Wonder Woman and not so much feminism

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The Wonder Woman film has been lauded as a shining example of feminism. I disagree.

According to Wikipedia, “Feminism is a range of political movements, ideologies, and social movements that share a common goal: to define, establish, and achieve political, economic, personal, and social equality of sexes.” I find this definition a bit thin. I would more refer to it as a class struggle, as women try to shake off restrictions built on misogyny and the reluctance of men in general to accept that women can have the same potential to contribute to civilization as can men; they just need the opportunity. That they are barred and blockaded from these opportunities is, to me, the essence of the feminist struggle.

If you haven’t see the film, beware:

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However, Princess Diana does not really fit into this struggle. Born into a world where there are no men, there has never been any male oppression and women, as they say, rule. Every Amazon is judged strictly on their merits. Even when Diana’s mother tries to block her training, she finally relents and Diana is allowed to fulfill her true purpose. The meritocracy of Themyscira is a rather Utopian ideal that I found a little improbable; women are people and I would expect more power struggles and class strife than what we saw in the movie.

Diana, having been raised as a princess, never has to worry about any class conflicts. Born a warrior and trained in all of the martial arts, she is reared as a contender; her sex doesn’t matter here. When she enters the “real world”, her refusal to accept being marginalized is part of her nature. Her triumphs on the battlefield are part of her training. She never had to fight for the right to be a warrior; she is one by discipline and heritage. Again, there was never any need for her to overcome any discrimination, as she never really encounters any. Most of her problems with being in the “real world” result from her needing to hide her power, rather than trying to come into it.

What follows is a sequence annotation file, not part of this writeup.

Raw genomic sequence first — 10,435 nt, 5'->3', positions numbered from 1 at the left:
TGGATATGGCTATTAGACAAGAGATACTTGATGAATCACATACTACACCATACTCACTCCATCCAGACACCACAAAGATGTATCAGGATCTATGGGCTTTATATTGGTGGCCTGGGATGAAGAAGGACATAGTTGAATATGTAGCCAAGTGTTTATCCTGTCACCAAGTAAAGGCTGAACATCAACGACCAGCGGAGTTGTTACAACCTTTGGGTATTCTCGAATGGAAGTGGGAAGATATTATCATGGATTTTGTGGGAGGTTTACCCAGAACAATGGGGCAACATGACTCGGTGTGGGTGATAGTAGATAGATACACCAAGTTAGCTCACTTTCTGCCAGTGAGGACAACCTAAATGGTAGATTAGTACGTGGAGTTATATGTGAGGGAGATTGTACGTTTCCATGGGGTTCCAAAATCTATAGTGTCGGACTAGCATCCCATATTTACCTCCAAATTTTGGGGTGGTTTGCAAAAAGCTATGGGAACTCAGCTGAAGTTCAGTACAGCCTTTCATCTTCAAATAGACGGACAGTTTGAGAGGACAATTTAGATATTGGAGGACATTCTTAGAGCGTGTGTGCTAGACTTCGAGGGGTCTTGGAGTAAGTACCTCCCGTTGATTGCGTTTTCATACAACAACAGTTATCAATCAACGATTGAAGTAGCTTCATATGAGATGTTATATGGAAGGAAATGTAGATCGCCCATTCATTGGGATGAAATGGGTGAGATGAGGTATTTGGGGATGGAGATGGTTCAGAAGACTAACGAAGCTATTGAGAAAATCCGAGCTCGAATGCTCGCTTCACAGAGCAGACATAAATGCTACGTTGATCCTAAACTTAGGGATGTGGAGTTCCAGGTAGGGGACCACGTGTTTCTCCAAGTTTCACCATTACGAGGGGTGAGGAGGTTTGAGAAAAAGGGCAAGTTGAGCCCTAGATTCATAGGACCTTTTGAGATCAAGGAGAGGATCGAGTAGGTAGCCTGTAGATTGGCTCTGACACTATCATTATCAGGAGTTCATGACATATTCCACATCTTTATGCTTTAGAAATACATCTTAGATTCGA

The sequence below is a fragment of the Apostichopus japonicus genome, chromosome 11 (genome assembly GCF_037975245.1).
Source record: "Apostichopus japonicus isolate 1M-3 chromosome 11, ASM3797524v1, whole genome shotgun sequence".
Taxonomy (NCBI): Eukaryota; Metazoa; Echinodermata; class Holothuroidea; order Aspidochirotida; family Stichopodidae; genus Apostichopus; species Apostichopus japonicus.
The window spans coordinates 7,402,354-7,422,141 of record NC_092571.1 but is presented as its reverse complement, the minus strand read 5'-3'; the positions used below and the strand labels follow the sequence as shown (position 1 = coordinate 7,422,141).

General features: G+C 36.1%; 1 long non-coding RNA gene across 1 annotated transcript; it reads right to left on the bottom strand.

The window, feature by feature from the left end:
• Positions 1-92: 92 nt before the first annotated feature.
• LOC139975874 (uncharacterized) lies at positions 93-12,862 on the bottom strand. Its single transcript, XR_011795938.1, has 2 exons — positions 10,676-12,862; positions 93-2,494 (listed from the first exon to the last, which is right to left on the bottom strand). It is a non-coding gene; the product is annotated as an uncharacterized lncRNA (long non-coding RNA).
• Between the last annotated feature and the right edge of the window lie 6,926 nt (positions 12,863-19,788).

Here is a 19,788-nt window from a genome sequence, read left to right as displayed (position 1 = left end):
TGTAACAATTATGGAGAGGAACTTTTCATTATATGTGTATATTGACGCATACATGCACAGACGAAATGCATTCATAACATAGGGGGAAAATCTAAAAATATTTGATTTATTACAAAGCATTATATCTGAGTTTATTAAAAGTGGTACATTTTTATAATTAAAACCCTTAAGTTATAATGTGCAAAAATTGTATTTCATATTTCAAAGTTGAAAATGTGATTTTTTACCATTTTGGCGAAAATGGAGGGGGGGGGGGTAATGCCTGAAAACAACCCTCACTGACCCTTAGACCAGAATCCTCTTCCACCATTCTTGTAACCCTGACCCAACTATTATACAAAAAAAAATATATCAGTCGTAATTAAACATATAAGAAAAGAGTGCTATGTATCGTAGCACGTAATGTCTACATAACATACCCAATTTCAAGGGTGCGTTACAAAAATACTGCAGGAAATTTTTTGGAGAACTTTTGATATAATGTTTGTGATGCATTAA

There is one other little detail, though, that derails the whole notion of feminism here and that is that Diana is not a woman. That’s right, she is not even human. She is a demigod, as distinctly divergent from humanity as, say, Superman. Yes, she is a female and identifies as such, but she is removed from humanity and cannot feel the conflict and oppression that real women feel. She never felt the fear of rape or harassment that women feel every day. She doesn’t worry about birth control or how to juggle a job with children and a husband. She doesn’t see her hopes and dreams being smothered by a system of male dominance that permeates every molecule of modern society, in every part of the world. No matter how much legislation is passed, not matter how we clamor about how far we’ve come, this is still the norm. The recent disclosures of a pandemic of inappropriate behavior from men in power that have been going on for years illustrates just how far we have to go.

If Harvey Weinstein or Trump tried to grope Dian, she wouldn’t fear for her career; she’d probably cause multiple fractures and contusions.

Growing up reading comic books, Wonder Woman was always one of my favorites and since then, I’ve always enjoyed seeing ass-kicking women. Dark Angel, River Tam, the Black Widow, etc., I have always found them as entertaining and inspiring as much as any male hero and often more so. However, as feminist icons, they are lacking in real world issues. Being strong enough to bend bars or defeat Greek gods can be uplifting, but women need to understand how to recognize and exploit their own strengths. That is how they will succeed.

And men need to fucking grow up.